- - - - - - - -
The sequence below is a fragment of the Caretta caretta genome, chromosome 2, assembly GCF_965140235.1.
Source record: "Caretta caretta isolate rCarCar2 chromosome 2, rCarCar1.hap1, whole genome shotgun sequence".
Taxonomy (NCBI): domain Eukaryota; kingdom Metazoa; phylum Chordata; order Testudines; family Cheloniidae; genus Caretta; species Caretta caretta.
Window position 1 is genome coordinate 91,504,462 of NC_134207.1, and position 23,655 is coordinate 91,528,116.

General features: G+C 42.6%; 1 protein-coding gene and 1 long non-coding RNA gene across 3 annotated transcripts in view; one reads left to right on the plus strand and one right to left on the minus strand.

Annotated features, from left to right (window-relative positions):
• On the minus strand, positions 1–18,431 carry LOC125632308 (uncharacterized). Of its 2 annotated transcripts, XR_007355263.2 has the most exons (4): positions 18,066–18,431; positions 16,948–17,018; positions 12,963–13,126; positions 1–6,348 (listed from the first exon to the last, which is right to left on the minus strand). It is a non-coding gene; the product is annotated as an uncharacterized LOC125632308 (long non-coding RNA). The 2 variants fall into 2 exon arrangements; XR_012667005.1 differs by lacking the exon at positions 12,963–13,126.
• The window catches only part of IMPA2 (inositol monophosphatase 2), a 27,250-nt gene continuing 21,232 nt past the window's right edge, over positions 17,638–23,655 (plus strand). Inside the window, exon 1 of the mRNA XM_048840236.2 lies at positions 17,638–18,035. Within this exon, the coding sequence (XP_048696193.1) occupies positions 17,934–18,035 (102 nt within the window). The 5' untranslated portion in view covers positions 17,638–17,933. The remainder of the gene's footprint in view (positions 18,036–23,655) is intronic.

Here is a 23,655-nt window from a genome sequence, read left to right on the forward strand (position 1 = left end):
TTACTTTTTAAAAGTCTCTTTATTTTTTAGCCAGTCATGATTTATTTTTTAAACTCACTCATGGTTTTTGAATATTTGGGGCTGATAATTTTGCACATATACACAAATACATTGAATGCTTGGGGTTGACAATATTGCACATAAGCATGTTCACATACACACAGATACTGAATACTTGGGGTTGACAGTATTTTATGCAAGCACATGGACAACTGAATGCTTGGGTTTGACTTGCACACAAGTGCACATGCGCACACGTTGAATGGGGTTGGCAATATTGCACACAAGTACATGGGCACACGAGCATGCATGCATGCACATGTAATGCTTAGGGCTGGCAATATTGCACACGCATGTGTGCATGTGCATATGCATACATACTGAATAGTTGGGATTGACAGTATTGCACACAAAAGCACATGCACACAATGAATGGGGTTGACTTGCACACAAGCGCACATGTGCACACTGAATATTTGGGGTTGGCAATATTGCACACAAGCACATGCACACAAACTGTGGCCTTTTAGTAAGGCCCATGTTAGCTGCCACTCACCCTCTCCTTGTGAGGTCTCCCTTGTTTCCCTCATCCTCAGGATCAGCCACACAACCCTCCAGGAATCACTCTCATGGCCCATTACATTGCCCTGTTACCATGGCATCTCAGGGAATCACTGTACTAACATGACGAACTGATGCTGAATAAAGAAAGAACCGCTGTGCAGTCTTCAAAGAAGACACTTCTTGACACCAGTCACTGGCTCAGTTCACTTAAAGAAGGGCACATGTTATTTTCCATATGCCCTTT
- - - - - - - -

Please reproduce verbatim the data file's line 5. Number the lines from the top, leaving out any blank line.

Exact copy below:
General features: G+C 42.6%; 1 protein-coding gene and 1 long non-coding RNA gene across 3 annotated transcripts in view; one reads left to right on the plus strand and one right to left on the minus strand.